By Ken Colburn, Data Doctors
PHOENIX, Ariz. -- Q: What tips can you suggest for getting decent fireworks pictures with my smartphone?
A: The sophistication of the smartphone camera continues to improve, but most of them still falter in low-light settings.
Capturing fireworks the way you see them in magazines may be a stretch, but getting a shot worthy of a social media post or for your memory books is certainly achievable.
The biggest tip I can give you is: Get familiar with your camera settings prior to the big show. Assuming that the camera will figure everything out automatically will generally result in pretty poor results.
The first thing you should do is turn off the flash and any HDR settings your camera may have.
HDR, or High Dynamic Range, is great for getting shots in situations with variable lighting in the frame, such as when people stand in front of a sunset, but not fireworks. It tells your camera to take multiple shots at different exposures and combine them afterwards.
With fireworks, this will result in blurred images, as each frame will be slightly different. So make sure you turn HDR off.
You need to hold still to get a clear shot, so, if you can, get a smartphone tripod.
Some cameras have a stabilization feature that will also help, so turn it on if you have it.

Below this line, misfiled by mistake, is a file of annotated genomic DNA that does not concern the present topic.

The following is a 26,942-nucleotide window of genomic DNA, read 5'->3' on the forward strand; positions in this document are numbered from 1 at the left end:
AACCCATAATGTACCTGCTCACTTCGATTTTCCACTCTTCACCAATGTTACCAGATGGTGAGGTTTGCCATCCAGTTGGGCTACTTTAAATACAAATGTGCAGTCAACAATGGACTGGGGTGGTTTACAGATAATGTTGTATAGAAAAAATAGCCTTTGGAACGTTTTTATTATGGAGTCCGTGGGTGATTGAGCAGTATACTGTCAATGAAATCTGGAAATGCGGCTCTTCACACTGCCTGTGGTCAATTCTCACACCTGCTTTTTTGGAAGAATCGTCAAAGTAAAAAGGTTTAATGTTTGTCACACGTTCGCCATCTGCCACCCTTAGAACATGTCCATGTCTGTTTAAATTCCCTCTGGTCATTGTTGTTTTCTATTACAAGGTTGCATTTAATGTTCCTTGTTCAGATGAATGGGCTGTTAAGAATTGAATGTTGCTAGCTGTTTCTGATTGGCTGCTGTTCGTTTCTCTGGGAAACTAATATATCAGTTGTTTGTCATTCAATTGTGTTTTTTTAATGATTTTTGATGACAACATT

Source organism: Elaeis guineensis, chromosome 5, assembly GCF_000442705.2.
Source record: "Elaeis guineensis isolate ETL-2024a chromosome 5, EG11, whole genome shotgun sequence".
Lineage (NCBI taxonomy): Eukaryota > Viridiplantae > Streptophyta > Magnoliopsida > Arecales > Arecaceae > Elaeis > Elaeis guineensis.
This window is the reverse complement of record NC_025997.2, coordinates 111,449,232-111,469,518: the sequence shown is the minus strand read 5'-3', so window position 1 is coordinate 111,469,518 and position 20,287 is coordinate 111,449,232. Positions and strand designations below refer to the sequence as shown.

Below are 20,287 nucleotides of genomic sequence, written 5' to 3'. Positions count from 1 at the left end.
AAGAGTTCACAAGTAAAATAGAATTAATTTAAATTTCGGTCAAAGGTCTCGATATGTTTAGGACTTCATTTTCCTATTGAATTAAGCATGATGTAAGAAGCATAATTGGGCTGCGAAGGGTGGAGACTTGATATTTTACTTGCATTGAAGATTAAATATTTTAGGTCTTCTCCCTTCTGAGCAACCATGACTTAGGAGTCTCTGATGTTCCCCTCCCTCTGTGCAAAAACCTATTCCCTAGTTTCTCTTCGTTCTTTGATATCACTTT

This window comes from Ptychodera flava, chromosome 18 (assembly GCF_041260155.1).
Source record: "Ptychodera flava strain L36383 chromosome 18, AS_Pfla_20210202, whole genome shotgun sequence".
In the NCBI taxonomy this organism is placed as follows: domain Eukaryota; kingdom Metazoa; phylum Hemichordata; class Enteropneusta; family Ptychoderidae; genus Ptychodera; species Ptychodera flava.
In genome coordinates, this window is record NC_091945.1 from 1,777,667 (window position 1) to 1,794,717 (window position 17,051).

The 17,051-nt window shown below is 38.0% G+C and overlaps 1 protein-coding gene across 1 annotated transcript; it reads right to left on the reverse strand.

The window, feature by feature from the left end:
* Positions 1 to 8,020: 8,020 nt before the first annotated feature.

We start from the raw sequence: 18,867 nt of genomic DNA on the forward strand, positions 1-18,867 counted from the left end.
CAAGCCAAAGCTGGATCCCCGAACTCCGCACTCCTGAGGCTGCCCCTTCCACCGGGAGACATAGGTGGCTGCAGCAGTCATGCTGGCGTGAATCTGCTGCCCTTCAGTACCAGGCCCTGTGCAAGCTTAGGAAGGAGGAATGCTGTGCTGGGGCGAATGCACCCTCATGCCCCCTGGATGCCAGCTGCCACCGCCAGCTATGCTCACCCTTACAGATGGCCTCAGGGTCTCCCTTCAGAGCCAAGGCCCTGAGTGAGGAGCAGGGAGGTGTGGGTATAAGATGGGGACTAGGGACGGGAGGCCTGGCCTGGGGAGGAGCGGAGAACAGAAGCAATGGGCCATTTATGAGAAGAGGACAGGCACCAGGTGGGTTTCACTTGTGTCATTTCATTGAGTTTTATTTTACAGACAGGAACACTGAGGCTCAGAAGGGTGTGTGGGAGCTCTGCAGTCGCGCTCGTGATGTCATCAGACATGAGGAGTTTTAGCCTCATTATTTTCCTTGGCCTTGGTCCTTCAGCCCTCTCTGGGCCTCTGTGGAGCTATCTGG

If your camera has a fireworks or night mode, use it -- and if you can set the ISO manually, try starting around 400 and work up and down from there.
If your camera has a burst mode, which takes several pictures in succession, turn it on so you will have many more images to choose from.
Framing the fireworks
The vantage point you pick will play a major role in the outcome. For the best shots, try not to set up right underneath the fireworks. Look for a higher vantage point that keeps the show in front of you rather than over you.
If you want to go for a really interesting shot, try to frame the fireworks with other objects, such as a body of water or city skyline (another great reason to find a higher vantage point).
When the show starts, use the first couple of fireworks to make sure your camera is focusing in the right area by tapping the screen as they explode. This will also allow the camera to adjust its metering, so that when you start taking shots, it's set to go.
The fireworks may seem a little small on your screen when you take the pictures, but avoid the urge to use your smartphone's digital zoom.
Digital zoom is essentially cropping the image, not actually zooming, so do your cropping afterwards with a real image-editing program such as Adobe's free Photoshop Express app.
If you want to take a completely different approach, some apps will let you extract images from video, but don't expect the same level of quality.
iPhone users should take a look at StillShot ($0.99), which allows you to scan the frames of a video and save them as photos right from your phone.
Android users can use the free AndroVid Video Editor to do the same thing, as well as many other things that may come in handy for just about anything you might want to do with video.
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